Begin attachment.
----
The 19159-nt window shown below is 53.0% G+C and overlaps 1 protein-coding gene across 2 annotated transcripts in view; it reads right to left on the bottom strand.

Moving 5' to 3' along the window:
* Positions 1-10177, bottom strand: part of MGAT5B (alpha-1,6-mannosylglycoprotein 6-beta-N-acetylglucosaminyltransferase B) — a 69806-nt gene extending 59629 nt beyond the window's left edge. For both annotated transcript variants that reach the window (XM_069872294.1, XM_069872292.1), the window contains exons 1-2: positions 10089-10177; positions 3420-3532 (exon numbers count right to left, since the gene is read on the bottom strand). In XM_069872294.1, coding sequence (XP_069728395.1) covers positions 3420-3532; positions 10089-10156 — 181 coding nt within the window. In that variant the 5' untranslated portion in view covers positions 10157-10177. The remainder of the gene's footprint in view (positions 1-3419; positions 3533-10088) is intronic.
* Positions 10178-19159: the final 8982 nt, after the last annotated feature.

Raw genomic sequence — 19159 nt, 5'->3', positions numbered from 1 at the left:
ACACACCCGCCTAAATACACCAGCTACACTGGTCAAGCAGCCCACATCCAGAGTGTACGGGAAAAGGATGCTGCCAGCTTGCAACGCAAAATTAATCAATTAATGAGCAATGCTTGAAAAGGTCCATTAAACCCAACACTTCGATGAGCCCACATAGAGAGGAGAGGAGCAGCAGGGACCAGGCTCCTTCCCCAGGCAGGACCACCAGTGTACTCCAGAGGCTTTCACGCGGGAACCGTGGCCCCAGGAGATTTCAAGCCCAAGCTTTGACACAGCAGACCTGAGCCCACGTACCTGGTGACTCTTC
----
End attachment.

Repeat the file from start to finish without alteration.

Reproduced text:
The 19159-nt window shown below is 53.0% G+C and overlaps 1 protein-coding gene across 2 annotated transcripts in view; it reads right to left on the bottom strand.

Moving 5' to 3' along the window:
* Positions 1-10177, bottom strand: part of MGAT5B (alpha-1,6-mannosylglycoprotein 6-beta-N-acetylglucosaminyltransferase B) — a 69806-nt gene extending 59629 nt beyond the window's left edge. For both annotated transcript variants that reach the window (XM_069872294.1, XM_069872292.1), the window contains exons 1-2: positions 10089-10177; positions 3420-3532 (exon numbers count right to left, since the gene is read on the bottom strand). In XM_069872294.1, coding sequence (XP_069728395.1) covers positions 3420-3532; positions 10089-10156 — 181 coding nt within the window. In that variant the 5' untranslated portion in view covers positions 10157-10177. The remainder of the gene's footprint in view (positions 1-3419; positions 3533-10088) is intronic.
* Positions 10178-19159: the final 8982 nt, after the last annotated feature.

Raw genomic sequence — 19159 nt, 5'->3', positions numbered from 1 at the left:
ACACACCCGCCTAAATACACCAGCTACACTGGTCAAGCAGCCCACATCCAGAGTGTACGGGAAAAGGATGCTGCCAGCTTGCAACGCAAAATTAATCAATTAATGAGCAATGCTTGAAAAGGTCCATTAAACCCAACACTTCGATGAGCCCACATAGAGAGGAGAGGAGCAGCAGGGACCAGGCTCCTTCCCCAGGCAGGACCACCAGTGTACTCCAGAGGCTTTCACGCGGGAACCGTGGCCCCAGGAGATTTCAAGCCCAAGCTTTGACACAGCAGACCTGAGCCCACGTACCTGGTGACTCTTC